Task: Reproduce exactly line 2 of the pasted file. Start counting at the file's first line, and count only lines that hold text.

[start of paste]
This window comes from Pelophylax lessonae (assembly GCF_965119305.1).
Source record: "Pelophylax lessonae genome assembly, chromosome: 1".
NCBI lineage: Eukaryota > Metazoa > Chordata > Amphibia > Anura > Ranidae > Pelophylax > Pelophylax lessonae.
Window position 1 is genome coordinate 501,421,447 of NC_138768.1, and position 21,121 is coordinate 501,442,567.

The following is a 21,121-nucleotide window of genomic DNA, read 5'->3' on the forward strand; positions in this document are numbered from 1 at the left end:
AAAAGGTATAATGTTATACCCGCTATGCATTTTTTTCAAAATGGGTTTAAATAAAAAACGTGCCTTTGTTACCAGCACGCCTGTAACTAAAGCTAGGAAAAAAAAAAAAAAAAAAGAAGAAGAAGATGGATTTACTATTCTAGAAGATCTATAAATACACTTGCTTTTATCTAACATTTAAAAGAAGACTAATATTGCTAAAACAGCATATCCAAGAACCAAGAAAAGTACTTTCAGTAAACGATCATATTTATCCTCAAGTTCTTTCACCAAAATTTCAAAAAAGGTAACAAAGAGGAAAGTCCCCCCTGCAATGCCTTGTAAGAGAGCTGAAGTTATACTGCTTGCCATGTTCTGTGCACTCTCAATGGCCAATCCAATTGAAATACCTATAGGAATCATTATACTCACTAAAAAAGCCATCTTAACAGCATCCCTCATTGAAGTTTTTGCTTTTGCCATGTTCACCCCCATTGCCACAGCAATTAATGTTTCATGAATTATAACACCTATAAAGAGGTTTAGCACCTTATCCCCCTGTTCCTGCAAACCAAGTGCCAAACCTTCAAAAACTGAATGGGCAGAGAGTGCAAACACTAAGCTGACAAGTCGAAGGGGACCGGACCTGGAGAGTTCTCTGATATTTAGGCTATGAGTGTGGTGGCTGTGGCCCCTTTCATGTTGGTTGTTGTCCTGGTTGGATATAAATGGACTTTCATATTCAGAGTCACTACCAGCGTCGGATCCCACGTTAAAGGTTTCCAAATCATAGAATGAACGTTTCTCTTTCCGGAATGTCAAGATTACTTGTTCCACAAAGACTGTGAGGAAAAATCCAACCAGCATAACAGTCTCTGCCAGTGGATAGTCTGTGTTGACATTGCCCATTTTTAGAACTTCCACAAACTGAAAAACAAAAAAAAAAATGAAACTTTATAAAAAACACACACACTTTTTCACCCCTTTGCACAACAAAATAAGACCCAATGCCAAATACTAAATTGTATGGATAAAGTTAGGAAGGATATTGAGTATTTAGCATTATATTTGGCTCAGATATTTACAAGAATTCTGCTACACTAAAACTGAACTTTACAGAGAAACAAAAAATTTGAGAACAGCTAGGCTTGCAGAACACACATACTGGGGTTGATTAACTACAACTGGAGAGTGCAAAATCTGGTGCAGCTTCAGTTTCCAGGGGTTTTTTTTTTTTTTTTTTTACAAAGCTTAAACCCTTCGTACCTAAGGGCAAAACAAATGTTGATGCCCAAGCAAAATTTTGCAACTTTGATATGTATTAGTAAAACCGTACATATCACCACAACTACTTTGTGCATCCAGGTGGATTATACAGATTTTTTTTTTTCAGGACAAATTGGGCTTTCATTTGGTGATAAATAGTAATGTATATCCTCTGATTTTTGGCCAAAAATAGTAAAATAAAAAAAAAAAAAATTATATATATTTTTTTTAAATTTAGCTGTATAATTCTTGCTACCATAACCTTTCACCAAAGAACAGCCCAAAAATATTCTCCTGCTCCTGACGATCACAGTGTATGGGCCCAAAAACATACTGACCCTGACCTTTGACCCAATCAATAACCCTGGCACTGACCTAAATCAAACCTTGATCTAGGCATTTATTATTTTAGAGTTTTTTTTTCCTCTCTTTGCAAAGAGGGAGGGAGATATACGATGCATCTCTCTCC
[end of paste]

Source record: "Pelophylax lessonae genome assembly, chromosome: 1".